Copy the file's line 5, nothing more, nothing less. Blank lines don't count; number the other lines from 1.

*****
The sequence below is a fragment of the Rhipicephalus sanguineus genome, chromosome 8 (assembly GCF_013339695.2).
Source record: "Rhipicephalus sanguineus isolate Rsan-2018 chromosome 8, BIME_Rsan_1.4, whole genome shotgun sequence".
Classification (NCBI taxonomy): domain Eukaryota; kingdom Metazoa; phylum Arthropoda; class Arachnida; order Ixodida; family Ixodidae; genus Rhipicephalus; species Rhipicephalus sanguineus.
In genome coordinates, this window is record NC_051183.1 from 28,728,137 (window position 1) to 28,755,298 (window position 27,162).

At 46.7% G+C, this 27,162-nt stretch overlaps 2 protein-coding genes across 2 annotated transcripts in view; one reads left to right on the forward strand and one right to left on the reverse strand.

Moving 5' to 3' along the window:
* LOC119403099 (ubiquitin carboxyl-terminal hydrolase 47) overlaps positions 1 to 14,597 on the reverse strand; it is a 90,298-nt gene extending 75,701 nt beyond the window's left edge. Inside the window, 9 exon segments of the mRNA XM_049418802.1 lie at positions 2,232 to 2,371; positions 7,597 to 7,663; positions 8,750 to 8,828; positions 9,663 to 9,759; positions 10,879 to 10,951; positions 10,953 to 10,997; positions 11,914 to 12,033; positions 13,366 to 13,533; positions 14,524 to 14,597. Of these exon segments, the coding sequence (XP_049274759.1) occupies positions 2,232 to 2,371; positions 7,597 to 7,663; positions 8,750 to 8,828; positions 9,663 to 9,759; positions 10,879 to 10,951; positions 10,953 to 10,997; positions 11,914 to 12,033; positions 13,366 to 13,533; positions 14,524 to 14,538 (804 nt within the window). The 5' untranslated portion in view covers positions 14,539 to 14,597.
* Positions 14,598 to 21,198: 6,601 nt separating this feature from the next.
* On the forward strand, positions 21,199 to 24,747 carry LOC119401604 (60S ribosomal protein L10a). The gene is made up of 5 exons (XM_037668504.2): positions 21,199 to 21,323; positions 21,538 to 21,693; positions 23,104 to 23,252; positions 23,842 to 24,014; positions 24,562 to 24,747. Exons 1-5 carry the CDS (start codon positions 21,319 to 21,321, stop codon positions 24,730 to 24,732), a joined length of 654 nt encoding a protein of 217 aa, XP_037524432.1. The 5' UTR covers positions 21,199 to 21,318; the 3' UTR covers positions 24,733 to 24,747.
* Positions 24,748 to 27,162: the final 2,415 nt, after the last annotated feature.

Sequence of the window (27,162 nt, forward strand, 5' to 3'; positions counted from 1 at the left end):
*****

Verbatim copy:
At 46.7% G+C, this 27,162-nt stretch overlaps 2 protein-coding genes across 2 annotated transcripts in view; one reads left to right on the forward strand and one right to left on the reverse strand.